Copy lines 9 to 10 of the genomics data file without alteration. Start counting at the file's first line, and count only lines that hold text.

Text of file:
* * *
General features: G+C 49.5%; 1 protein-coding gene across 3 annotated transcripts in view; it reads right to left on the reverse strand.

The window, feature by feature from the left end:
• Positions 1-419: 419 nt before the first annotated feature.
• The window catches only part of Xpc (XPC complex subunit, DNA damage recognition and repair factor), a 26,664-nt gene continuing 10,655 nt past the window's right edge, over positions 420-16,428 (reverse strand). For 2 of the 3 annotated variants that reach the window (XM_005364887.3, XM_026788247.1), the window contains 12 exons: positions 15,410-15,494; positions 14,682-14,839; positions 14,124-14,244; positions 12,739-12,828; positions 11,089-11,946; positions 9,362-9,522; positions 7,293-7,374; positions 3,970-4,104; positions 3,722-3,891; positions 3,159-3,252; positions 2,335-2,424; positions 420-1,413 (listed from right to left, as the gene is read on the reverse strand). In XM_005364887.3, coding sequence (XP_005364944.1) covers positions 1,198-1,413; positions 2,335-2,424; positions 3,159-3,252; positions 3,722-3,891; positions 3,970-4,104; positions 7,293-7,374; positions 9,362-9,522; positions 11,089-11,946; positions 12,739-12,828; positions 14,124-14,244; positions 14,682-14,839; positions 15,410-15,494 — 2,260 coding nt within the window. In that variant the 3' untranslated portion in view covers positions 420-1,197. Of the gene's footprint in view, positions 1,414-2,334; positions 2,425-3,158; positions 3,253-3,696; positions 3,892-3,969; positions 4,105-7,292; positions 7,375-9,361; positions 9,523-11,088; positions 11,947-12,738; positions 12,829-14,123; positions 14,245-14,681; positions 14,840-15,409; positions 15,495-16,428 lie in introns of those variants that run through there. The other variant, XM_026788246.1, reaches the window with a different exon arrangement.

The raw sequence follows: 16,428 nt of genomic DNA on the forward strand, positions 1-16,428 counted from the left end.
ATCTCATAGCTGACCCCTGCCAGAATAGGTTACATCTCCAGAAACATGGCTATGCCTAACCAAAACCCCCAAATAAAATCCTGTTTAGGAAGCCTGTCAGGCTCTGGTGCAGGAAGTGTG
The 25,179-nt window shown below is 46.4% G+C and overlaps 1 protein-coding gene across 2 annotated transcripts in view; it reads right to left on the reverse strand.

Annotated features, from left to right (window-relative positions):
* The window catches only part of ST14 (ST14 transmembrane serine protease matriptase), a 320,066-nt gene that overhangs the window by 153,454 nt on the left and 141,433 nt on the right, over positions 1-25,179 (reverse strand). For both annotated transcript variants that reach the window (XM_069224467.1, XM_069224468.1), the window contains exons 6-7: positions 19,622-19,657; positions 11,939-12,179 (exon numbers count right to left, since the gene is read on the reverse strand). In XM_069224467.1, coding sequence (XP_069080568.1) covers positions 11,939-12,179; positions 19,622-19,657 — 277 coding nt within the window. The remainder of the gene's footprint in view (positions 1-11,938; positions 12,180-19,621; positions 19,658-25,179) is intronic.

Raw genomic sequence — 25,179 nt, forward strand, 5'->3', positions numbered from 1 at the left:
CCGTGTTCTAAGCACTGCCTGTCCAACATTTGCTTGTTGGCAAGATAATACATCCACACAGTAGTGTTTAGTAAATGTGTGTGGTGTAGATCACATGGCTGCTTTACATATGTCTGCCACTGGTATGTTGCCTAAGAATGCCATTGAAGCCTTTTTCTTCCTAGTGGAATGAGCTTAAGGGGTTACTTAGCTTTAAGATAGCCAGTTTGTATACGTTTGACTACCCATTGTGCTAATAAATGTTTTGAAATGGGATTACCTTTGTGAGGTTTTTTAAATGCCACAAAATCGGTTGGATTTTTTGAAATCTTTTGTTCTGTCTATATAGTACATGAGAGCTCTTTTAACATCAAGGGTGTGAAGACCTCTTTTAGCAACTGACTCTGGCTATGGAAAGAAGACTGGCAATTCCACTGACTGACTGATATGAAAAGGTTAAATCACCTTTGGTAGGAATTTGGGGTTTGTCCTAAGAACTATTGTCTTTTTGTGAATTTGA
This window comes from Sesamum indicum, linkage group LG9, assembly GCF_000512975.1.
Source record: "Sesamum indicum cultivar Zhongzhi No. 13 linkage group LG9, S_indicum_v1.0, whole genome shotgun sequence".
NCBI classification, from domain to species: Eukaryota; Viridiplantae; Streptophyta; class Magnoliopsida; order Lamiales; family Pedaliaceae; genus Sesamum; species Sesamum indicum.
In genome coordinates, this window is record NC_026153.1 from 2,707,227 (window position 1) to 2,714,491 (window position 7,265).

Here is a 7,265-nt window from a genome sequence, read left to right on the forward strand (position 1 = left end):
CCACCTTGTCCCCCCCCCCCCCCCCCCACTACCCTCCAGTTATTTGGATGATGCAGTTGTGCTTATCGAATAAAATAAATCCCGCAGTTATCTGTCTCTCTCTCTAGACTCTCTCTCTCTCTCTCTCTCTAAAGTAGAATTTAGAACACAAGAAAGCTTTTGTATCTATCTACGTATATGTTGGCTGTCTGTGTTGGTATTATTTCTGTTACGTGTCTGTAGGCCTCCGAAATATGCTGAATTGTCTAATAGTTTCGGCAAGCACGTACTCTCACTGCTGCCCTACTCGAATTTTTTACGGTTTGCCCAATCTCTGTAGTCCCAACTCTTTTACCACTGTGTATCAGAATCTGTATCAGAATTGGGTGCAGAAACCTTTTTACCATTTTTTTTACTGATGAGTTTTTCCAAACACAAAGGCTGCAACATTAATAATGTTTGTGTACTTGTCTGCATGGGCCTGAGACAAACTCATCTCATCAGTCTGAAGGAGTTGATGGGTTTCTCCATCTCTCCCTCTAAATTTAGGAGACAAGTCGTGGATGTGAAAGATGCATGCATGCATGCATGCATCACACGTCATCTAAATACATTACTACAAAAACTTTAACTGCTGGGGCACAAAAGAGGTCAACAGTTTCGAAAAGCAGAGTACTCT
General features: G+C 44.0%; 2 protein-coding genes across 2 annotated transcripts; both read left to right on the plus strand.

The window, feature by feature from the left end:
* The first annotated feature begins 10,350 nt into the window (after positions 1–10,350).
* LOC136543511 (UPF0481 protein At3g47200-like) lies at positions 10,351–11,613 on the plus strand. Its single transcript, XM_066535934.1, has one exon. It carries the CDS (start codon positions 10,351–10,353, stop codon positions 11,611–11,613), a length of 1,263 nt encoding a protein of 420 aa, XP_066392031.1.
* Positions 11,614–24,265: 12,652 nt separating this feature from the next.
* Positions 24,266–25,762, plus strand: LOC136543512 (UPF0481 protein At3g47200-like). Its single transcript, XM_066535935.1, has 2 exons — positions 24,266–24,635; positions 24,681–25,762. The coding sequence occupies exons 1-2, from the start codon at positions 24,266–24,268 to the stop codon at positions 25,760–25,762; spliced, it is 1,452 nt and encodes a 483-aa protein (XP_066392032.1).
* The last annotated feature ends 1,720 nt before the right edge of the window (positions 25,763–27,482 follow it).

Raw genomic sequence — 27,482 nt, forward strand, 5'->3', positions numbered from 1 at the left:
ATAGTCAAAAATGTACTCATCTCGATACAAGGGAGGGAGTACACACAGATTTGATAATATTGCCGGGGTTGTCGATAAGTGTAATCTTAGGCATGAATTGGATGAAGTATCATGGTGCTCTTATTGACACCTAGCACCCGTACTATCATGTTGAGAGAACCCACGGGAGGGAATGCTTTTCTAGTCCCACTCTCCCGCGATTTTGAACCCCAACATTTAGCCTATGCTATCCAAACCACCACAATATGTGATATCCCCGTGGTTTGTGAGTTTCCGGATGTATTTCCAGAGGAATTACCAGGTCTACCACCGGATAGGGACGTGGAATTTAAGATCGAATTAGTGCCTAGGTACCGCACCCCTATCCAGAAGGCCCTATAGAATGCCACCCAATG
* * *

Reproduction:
* The window catches only part of ST14 (ST14 transmembrane serine protease matriptase), a 320,066-nt gene that overhangs the window by 153,454 nt on the left and 141,433 nt on the right, over positions 1-25,179 (reverse strand). For both annotated transcript variants that reach the window (XM_069224467.1, XM_069224468.1), the window contains exons 6-7: positions 19,622-19,657; positions 11,939-12,179 (exon numbers count right to left, since the gene is read on the reverse strand). In XM_069224467.1, coding sequence (XP_069080568.1) covers positions 11,939-12,179; positions 19,622-19,657 — 277 coding nt within the window. The remainder of the gene's footprint in view (positions 1-11,938; positions 12,180-19,621; positions 19,658-25,179) is intronic.

Raw genomic sequence — 25,179 nt, forward strand, 5'->3', positions numbered from 1 at the left: